You may have been directed here for information about the floods in Jeddah of 2011. I have stopped actively researching how to help the flood victims, but you can find all the information I did find here.

Apr 2, 2011

Facebook Users Connecting with Strangers in Jeddah

This is a work in progress, and it's mine, so please take care to not use any of the text without my permission.

SUGGESTIONS? Don't be shy! Email me.

I'm currently looking for literature to form a theory. It's due in four days, and I'm lost. I can't find the combination of the need for social capital and the initiative to connect with strangers. It's so common and useful, though. You'd think it'd be easier.


Social networking sites have gained popularity at an exponential rate, with some sites being more widespread than others. Facebook is one of the more indispensable networks for some and has become as ubiquitous on the Internet as Google. The culture of the Middle East, specifically Saudi Arabia, gave the site an extended reason to be utilized. With norms such as segregation and impassivity towards publicity, Facebook became a locale of community with emphasis on casual socializing. Its privacy has been a matter of dispute globally due to rigid terms of use that require users to use their real identity. This has reflected in the emerged convention of requesting only real offline acquaintances as friends*, which was an uncommon practice on such websites until today.

     The matter of privacy also caused disagreement in Saudi Arabia since exclusivity is a steadfast concept, leading many to keep their identity concealed and treat the service with past general social network policies. This meant many users registered under false names and befriended those they never met or had any mutual connection with. Recently, many users of this nature changed their ways to coincide with the terms of use, but there are still a large number applying mentioned old habits. In Jeddah, the digitally connected population have intricate interconnections derived from strong bonds in and between families and institutions, leading to the declination of requests from unknown individuals. This paper aims to gain an understanding of those in Jeddah requesting the friendship of local strangers, why they do so, and how the approached individuals feel towards the gesture.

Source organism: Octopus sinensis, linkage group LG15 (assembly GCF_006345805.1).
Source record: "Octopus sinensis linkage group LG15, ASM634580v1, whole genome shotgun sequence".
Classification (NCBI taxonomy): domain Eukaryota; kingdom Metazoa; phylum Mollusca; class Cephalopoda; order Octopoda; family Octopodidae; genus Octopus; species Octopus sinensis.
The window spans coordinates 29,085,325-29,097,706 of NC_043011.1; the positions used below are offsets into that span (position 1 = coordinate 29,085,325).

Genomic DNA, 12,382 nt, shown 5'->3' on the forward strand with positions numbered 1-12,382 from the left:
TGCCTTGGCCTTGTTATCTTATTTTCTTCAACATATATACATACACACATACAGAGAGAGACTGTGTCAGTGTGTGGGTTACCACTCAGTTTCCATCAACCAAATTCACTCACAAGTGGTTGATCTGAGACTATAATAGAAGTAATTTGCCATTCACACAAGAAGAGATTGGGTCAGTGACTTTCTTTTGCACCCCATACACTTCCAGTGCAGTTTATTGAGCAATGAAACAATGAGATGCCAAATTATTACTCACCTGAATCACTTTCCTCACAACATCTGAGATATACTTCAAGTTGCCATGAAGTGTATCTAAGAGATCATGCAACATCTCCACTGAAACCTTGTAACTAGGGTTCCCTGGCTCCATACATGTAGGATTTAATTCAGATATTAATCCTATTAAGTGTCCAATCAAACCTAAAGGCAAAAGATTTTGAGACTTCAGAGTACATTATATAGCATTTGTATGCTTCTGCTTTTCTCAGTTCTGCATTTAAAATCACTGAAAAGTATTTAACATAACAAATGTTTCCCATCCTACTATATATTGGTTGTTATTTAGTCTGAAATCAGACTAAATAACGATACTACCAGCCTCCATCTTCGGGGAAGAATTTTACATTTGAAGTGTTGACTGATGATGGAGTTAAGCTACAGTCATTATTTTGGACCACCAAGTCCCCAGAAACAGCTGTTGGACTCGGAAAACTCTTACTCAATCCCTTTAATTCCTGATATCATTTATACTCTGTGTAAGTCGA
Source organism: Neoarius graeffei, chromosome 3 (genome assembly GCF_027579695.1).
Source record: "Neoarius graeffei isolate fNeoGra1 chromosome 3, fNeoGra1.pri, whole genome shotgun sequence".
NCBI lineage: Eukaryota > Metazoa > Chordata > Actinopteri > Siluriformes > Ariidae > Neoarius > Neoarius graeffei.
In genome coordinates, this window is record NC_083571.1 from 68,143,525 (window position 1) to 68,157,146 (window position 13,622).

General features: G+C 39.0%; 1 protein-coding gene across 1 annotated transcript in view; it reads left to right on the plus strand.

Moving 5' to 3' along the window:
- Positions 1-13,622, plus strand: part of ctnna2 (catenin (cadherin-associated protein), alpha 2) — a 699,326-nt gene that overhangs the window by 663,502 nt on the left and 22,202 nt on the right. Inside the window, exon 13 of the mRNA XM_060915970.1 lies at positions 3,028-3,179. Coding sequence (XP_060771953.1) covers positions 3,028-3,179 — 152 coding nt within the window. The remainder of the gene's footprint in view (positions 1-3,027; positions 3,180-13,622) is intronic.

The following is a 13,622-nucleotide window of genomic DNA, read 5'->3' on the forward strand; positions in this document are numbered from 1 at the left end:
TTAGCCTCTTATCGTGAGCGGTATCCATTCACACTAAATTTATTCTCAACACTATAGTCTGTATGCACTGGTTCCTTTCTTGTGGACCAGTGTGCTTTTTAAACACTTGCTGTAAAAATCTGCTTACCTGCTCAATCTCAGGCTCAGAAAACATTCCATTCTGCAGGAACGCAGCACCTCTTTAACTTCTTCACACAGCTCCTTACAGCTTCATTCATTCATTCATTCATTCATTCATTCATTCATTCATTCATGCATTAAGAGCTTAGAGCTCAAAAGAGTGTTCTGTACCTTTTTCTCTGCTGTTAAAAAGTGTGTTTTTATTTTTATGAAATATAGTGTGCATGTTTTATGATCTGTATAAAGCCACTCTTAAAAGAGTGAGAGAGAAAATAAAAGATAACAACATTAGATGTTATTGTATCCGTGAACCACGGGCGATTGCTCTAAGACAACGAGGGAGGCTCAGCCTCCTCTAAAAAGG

Information on the subject from an interpretive view is scarce, one-dimensional, or judgemental, such as how social circles can be infiltrated (Potharaju et. al. 2010)(Shaer 2009), the reactions of confrontation in the process (Johnson 2008), and possible abuse of the services (Baughman 2010). This research can be utilized in understanding the evolution of Jeddah's online culture from being isolated in cyberspace to overflowing into real life. It can also act as a premise to exploring until now obscure procedures in starting romantic relationships in Jeddah or understanding why the society isolates itself from its objective identity.

The paper begins by giving the reader an idea of what people abroad think of the subject from a first-hand perspective through observations made on forums and secondary references. The terms requesters and the approached will be used to describe the two involved roles. The researcher's first-hand experience will also be presented at times, resulting in first-person reference. The analysis of the results will be described as reasons for shaping some of the surveys. How the surveys were seen by the participants will also be mentioned to bring light to the possible "skimming and visual scanning" that comes with the requester's strategy in finding potential friends. It concludes by presenting the average and negative case opinions from both roles.

Using grounded theory and snowball sampling, the methodology will rely on primary research in the form of surveys given at intervals: two for the approached and three for the approachers. The approachers' first dose will be open-ended to understand what they hope to gain from the relationships they start. The second will gather quantitative data of what the average criteria of choosing someone is, which includes how much information they would require to make the choice. The last will be formed towards the end of the data collection consisting of some anonymous opinions the approached have towards the requests and their feelings towards the topic based on having been asked questions and given different perspectives. The approached will have two intervals of questions, one gathering their opinions on the matter and the other gathering responses to the reason why some people approach strangers. Content analysis will take place throughout the investigation in order to create later surveys.


* The term used on Facebook to denote users included in one's social network.



Declining a friend request from someone you don't know - The Debate Team - Page 2 - BabyCenter. (n.d.). BabyCenter - Community. Retrieved March 14, 2011, from

Johnson, D. (2008). Modal Expressions in Refusals of Friends' Interpersonal Requests: Politeness and Effectiveness. Communication Studies, 59(2), 148-163. doi:10.1080/10510970802062477

Potharaju, R., Carbunar, B., & Nita-Rotaru, C. (2010). iFriendU: leveraging 3-cliques to enhance infiltration attacks in online social networks. In Proceedings of the 17th ACM conference on Computer and communications security (CCS '10). ACM, New York, NY, USA. pp 723-725. doi:10.1145/1866307.1866410

Shaer, M. (2009, January 8). FIENDISH FRIEND REQUESTS. Christian Science Monitor. pp. 13-16. Retrieved from EBSCOhost.

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